Last week, Wirepoints reported that various Illinois municipal fire and police pensions were so poorly funded that they were at risk of insolvency, even before the pandemic hit — for instance, the Cairo Firefighters Pension Fund was 7% funded; the East St. Louis Firefighters Pension Fund, 9%; Danville Firefighters, 16%, and so on. The list of poorly-funded plans reads like a litany of economically-struggling cities, and, in particular, the police and firefighters in Illinois, unlike municipalities or teachers, each have individual pension plans by city/district, and up until 2011, there was no serious pressure to fund them properly. On the other hand, plans for municipal workers across the state are well-funded through the Illinois Municipal Retirement Fund90% in 2018.

Regular readers will also recall that I assessed whether the plans for the city of Chicago — Police, Fire, Municipal Employees and Laborers — were at risk of insolvency, and, indeed, these plans, and in particular the Municipal Employees’ plan, are at risk of insolvency — if the city skips its scheduled contributions and never makes them up.

But the state of Illinois? Turns out, there’s a huge difference between 23% funded and 40% funded. I did the math for the largest fund, the TRS, or Teachers’ Retirement System, back in January. Even in a scenario in which assets immediately drop by one-third, then only earn 6%, rather than 7%, afterwards, and even if the state ceases contributing to the plan entirely, the plan would stay solvent until 2026.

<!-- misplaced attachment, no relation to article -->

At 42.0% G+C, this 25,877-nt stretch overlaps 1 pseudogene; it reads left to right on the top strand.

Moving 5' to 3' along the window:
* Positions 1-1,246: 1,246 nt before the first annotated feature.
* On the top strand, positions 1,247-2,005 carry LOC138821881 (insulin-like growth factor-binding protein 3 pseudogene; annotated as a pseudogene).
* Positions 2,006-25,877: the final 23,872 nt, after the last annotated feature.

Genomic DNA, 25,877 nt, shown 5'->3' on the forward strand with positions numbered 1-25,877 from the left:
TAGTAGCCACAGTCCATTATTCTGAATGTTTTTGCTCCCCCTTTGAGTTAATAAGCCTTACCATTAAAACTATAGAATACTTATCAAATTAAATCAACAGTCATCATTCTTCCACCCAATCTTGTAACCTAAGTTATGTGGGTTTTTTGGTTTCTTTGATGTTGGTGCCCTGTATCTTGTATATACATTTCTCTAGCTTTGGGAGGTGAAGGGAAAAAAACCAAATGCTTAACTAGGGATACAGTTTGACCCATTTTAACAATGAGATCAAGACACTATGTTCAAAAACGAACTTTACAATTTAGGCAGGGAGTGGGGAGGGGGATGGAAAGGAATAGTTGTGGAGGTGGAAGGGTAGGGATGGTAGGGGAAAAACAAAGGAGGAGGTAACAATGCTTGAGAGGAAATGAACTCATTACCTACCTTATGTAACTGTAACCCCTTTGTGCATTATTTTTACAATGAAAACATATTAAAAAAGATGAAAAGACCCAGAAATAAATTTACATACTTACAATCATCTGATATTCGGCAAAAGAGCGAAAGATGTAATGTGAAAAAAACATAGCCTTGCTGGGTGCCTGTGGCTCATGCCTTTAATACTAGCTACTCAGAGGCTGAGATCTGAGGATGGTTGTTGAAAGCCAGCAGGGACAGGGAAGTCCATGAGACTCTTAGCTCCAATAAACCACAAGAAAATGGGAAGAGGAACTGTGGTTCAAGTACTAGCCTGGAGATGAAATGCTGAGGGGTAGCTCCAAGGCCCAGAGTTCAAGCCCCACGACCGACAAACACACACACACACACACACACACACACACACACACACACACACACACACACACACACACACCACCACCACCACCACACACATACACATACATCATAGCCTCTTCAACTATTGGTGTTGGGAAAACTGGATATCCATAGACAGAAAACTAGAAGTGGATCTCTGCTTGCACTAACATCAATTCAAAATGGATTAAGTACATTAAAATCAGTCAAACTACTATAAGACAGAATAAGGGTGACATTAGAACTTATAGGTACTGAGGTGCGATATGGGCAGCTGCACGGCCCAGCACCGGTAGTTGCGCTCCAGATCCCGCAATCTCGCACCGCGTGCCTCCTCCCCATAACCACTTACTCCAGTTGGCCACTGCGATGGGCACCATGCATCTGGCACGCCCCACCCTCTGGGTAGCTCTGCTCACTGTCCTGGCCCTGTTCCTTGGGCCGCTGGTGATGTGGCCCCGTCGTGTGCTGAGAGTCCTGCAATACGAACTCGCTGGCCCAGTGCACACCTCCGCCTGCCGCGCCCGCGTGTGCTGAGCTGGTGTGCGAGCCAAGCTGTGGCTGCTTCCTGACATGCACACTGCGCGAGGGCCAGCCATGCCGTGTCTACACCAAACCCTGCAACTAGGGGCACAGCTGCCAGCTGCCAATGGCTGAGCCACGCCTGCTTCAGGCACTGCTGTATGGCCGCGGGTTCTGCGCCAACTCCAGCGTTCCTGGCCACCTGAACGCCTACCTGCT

Not, I’m not suggesting that the state should discontinue its contributions — but the point is simply that this is not an immediate crisis, which requires rapid funding in order for the state to cut its checks to retirees. This is, in that respect, wholly different from the requests for fund for unemployment or public health purposes, or, to revisit another topic I address regularly, the multi-employer pension crisis, in which plans such as Central States will inevitably become insolvent in 2025 even with their ongoing contributions, and take the multi-employer arm of the PBGC with it.

In fact, however poorly funded the state’s pensions are, this says nothing about Illinois’ basic ability cut cut these checks.

What’s the purpose of the money?